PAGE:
Yes, believe it or not there are techniques for getting good focus and I'm going to look at these here today! This should be read alongside Nailing Focus: Part 1 - Focus Modes to help you get a full understanding of what I am talking about in them both! OK, so here are the different ways you will be able to focus with your DSLR......
FULL AUTO FOCUS
In this mode, the camera will pick the focus point for you. It will pick focus for the closest subject, or closest part of a subject, which may very likely not be the one you want. Once you get a bit more proficient with your camera I suggest you don't use this mode anymore - again, we are striving to control the camera ourselves and not let it choose for us as it doesn't always know best (you do!) Basically, this is a bit of a click and hope method, which means sometimes it will get it spot on (those times everything is on the same focal plane) and others horribly wrong, so I only use this when I'm passing my camera to my husband.
MANUALLY SELECT AUTO FOCUS POINTS
With this method, you can choose the focus point rather than letting your camera choose it for you. In my model I have nine focus points (see first image below) - you may have more or less. To select a focus point on my Canon Rebel
I have to press the button on the front of my camera (circled in red below in the second picture) and then move my front wheel around to pick one of these points. (You will have to check your camera manual to see where it is on your make and model) You can manually toggle to any of these focus points to get one that suits your composition. In the case of a portrait shot, you should use one that falls over their leading eye. Sometimes it can be difficult to keep toggling these points with a fast moving toddler, in which case you can use the central one and use focus-recompose.....
This is where you depress the shutter halfway to activate focus (using the central focus point) then, keeping your finger on the shutter, move the camera to the composition that you want. Once you are happy, you depress the shutter fully.This is probably the simplest method after AUTO MODE, and I use it all the time, but it does have a couple of drawbacks. The first is that if your subject moves between the time you half depressed the shutter and then took the shot, you are likely to have an out of focus or "soft" image (depending on how much they moved) The second is if you are using a very narrow depth of field (small F stop) the slight movement of you moving the camera to change your composition can be enough to throw off focus. (In this situation it might be better to manually toggle your focal points)
BACK BUTTON FOCUS
This is one you may or may not have heard of before. Simply put, all this means is that you assign another button on your camera to activate focus (this is usually the * on the back of the Canons, again check your particular model) rather than the shutter button. So, instead of pushing the shutter halfway down to focus, you push the * button, and it locks focus. Now, you may be wondering why you would do such a thing. The first reason would be if you are shooting a stationary subject (when the distance between the camera and the subject is constant), you can simply lock in the focus by pushing the back button, and shoot away with different compositions without having to re-focus each time. BBF also works very well when used with Al Servo on moving subject - you can just hold the back button down and use the shutter to take your shots. As long as the back button is held down, it will keep tracking the subject and focusing on it. Some people hate BBF and others love it, so it is definitely a personal preference thing - I've only just recently started using so I'm still getting used to it but I'm definitely in the "love" camp!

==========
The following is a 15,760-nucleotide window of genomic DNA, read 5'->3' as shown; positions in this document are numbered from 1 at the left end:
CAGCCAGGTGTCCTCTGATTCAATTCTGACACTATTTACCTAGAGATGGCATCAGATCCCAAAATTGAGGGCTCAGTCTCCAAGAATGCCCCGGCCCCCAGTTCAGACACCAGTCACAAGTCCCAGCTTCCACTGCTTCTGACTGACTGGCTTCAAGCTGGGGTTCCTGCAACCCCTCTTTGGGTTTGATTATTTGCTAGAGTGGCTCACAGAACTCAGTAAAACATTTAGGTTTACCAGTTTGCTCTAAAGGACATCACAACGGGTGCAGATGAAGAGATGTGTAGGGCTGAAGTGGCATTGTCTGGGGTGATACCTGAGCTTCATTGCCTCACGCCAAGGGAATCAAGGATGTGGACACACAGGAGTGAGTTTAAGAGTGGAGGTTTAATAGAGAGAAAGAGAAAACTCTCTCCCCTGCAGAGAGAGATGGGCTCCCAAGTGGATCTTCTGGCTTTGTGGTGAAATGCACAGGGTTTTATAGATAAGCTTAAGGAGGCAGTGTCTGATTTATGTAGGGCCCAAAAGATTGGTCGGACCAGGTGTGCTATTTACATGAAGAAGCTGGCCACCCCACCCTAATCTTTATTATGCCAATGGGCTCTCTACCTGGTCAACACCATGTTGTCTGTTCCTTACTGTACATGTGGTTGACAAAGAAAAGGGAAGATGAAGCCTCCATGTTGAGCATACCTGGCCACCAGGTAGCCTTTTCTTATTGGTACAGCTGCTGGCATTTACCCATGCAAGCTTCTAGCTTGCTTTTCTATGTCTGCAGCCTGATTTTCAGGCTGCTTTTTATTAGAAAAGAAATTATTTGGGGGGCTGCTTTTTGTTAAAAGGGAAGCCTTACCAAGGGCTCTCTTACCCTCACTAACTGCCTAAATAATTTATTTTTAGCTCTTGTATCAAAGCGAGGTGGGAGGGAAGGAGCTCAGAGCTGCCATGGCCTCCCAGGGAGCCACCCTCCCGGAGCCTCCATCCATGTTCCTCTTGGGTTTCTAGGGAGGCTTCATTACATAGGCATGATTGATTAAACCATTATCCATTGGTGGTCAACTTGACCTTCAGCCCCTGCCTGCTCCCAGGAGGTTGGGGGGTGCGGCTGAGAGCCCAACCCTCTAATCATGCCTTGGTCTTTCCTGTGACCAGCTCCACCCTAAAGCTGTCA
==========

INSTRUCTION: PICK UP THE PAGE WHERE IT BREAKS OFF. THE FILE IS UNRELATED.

FULLY MANUAL FOCUS
I nearly never included this one as I am not entirely sure if you would ever want to use this in child photography - but you also have the option to manually focus on your subject by moving your dial on the front of your lens (after you have changed it from AF to MF) The only time I can ever imagine wanting to use this would be if I deliberately wanted to unfocus the whole of the scene slightly (perhaps to give it an "out of this world" feel) but that's it. And I've never felt the need to do that yet either.
Using these focusing techniques with the different modes mentioned in the previous post, should start to help you get sharper pictures more consistently. Hopefully everyone will find something new here regardless of the stage they are at - if you are currently using Full Auto Focus, then don't move straight onto back button focusing - maybe just start off by manually changing your focal point (the center one to begin with) and take it from there! There is actually a LOT of information here and if I'm honest, the first few times I read about this subject (particularly BBF) there was definitely a lot of head scratching going on! (still is sometimes) So, if anyone would like clarification on any of these then ask away and hopefully I'll be able to help.
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